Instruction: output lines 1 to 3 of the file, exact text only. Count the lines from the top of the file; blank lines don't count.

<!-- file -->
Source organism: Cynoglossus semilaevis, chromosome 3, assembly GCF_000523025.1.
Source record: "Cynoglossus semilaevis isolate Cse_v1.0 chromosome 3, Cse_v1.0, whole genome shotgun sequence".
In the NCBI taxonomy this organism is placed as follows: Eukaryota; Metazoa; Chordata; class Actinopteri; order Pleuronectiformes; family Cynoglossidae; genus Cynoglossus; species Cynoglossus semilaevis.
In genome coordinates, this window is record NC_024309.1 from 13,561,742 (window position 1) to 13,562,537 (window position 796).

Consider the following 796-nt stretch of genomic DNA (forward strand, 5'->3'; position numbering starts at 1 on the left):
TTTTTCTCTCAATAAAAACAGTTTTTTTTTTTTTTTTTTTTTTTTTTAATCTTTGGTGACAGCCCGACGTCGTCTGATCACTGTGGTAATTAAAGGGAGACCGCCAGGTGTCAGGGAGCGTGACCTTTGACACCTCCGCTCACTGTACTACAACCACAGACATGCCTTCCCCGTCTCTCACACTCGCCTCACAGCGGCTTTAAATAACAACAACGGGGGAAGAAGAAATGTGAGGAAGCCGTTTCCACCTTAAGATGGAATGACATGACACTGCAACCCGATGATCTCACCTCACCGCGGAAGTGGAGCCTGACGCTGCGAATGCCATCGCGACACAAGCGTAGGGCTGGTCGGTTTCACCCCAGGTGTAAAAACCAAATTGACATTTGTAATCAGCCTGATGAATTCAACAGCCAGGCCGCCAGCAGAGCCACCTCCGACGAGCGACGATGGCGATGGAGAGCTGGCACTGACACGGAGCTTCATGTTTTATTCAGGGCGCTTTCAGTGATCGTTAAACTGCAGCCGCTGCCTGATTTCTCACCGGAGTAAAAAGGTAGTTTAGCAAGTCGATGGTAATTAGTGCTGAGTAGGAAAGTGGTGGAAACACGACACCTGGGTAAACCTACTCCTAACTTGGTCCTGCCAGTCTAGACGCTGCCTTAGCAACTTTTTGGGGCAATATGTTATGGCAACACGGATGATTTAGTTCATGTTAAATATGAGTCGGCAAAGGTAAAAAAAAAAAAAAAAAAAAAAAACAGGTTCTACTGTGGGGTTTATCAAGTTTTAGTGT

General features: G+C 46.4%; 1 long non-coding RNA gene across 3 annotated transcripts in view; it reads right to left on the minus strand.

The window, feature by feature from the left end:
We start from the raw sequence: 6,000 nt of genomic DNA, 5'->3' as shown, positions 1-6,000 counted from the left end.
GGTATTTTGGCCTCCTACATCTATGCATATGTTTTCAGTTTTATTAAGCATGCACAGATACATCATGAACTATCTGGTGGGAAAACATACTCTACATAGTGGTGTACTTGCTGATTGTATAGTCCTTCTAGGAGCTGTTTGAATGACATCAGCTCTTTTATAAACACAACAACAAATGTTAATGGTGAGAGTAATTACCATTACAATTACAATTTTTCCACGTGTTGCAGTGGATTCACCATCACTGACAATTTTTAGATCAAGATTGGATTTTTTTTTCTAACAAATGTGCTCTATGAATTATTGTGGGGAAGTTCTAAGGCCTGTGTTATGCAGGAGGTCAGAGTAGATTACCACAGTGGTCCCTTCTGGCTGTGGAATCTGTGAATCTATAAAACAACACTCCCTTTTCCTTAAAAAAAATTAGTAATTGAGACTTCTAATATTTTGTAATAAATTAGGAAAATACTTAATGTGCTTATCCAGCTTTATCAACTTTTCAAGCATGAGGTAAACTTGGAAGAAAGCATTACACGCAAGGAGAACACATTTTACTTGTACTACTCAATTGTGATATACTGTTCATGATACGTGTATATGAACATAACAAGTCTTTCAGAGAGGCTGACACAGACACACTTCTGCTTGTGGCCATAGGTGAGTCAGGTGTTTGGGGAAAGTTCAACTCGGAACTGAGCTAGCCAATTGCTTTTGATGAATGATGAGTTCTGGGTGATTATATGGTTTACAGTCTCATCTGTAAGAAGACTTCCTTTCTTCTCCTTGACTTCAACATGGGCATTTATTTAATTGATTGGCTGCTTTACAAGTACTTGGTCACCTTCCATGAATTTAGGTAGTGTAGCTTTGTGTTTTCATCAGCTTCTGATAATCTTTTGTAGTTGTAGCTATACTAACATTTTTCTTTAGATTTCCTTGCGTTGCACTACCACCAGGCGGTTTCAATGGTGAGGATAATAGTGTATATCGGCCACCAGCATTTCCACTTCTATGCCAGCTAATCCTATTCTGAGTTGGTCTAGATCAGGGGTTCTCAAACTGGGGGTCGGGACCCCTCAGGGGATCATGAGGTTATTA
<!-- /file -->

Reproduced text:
Source organism: Cynoglossus semilaevis, chromosome 3, assembly GCF_000523025.1.
Source record: "Cynoglossus semilaevis isolate Cse_v1.0 chromosome 3, Cse_v1.0, whole genome shotgun sequence".
In the NCBI taxonomy this organism is placed as follows: Eukaryota; Metazoa; Chordata; class Actinopteri; order Pleuronectiformes; family Cynoglossidae; genus Cynoglossus; species Cynoglossus semilaevis.